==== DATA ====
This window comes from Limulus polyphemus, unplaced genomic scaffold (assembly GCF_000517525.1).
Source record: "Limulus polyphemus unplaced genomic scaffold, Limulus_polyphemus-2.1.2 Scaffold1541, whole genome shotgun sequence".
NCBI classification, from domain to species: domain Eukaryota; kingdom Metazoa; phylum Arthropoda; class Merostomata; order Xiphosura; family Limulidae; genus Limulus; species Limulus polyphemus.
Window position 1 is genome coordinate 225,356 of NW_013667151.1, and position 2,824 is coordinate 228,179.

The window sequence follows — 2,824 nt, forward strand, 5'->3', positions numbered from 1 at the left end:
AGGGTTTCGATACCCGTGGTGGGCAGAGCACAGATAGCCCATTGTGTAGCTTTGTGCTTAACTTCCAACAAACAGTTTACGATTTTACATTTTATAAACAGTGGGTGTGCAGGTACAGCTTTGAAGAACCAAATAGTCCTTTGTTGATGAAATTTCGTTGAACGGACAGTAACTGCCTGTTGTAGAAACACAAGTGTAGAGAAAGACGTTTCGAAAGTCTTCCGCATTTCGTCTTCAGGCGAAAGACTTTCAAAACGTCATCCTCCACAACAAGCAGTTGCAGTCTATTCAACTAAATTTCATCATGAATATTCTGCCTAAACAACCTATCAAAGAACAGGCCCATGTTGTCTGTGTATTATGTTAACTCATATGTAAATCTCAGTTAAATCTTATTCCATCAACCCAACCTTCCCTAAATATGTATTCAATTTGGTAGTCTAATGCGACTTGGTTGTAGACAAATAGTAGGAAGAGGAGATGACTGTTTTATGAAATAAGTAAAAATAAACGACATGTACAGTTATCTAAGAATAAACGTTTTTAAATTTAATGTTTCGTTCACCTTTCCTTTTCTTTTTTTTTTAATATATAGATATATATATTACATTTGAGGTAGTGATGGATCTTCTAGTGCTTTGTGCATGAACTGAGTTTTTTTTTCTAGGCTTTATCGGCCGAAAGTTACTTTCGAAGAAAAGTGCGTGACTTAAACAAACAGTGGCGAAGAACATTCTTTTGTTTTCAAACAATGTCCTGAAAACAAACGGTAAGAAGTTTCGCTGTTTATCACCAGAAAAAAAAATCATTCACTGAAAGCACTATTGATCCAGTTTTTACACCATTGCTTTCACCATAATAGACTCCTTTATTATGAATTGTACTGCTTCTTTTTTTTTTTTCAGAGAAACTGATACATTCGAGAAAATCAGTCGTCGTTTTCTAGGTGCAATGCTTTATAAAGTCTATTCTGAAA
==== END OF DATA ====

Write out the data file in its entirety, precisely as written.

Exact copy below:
This window comes from Limulus polyphemus, unplaced genomic scaffold (assembly GCF_000517525.1).
Source record: "Limulus polyphemus unplaced genomic scaffold, Limulus_polyphemus-2.1.2 Scaffold1541, whole genome shotgun sequence".
NCBI classification, from domain to species: domain Eukaryota; kingdom Metazoa; phylum Arthropoda; class Merostomata; order Xiphosura; family Limulidae; genus Limulus; species Limulus polyphemus.
Window position 1 is genome coordinate 225,356 of NW_013667151.1, and position 2,824 is coordinate 228,179.

The window sequence follows — 2,824 nt, forward strand, 5'->3', positions numbered from 1 at the left end:
AGGGTTTCGATACCCGTGGTGGGCAGAGCACAGATAGCCCATTGTGTAGCTTTGTGCTTAACTTCCAACAAACAGTTTACGATTTTACATTTTATAAACAGTGGGTGTGCAGGTACAGCTTTGAAGAACCAAATAGTCCTTTGTTGATGAAATTTCGTTGAACGGACAGTAACTGCCTGTTGTAGAAACACAAGTGTAGAGAAAGACGTTTCGAAAGTCTTCCGCATTTCGTCTTCAGGCGAAAGACTTTCAAAACGTCATCCTCCACAACAAGCAGTTGCAGTCTATTCAACTAAATTTCATCATGAATATTCTGCCTAAACAACCTATCAAAGAACAGGCCCATGTTGTCTGTGTATTATGTTAACTCATATGTAAATCTCAGTTAAATCTTATTCCATCAACCCAACCTTCCCTAAATATGTATTCAATTTGGTAGTCTAATGCGACTTGGTTGTAGACAAATAGTAGGAAGAGGAGATGACTGTTTTATGAAATAAGTAAAAATAAACGACATGTACAGTTATCTAAGAATAAACGTTTTTAAATTTAATGTTTCGTTCACCTTTCCTTTTCTTTTTTTTTTAATATATAGATATATATATTACATTTGAGGTAGTGATGGATCTTCTAGTGCTTTGTGCATGAACTGAGTTTTTTTTTCTAGGCTTTATCGGCCGAAAGTTACTTTCGAAGAAAAGTGCGTGACTTAAACAAACAGTGGCGAAGAACATTCTTTTGTTTTCAAACAATGTCCTGAAAACAAACGGTAAGAAGTTTCGCTGTTTATCACCAGAAAAAAAAATCATTCACTGAAAGCACTATTGATCCAGTTTTTACACCATTGCTTTCACCATAATAGACTCCTTTATTATGAATTGTACTGCTTCTTTTTTTTTTTTCAGAGAAACTGATACATTCGAGAAAATCAGTCGTCGTTTTCTAGGTGCAATGCTTTATAAAGTCTATTCTGAAA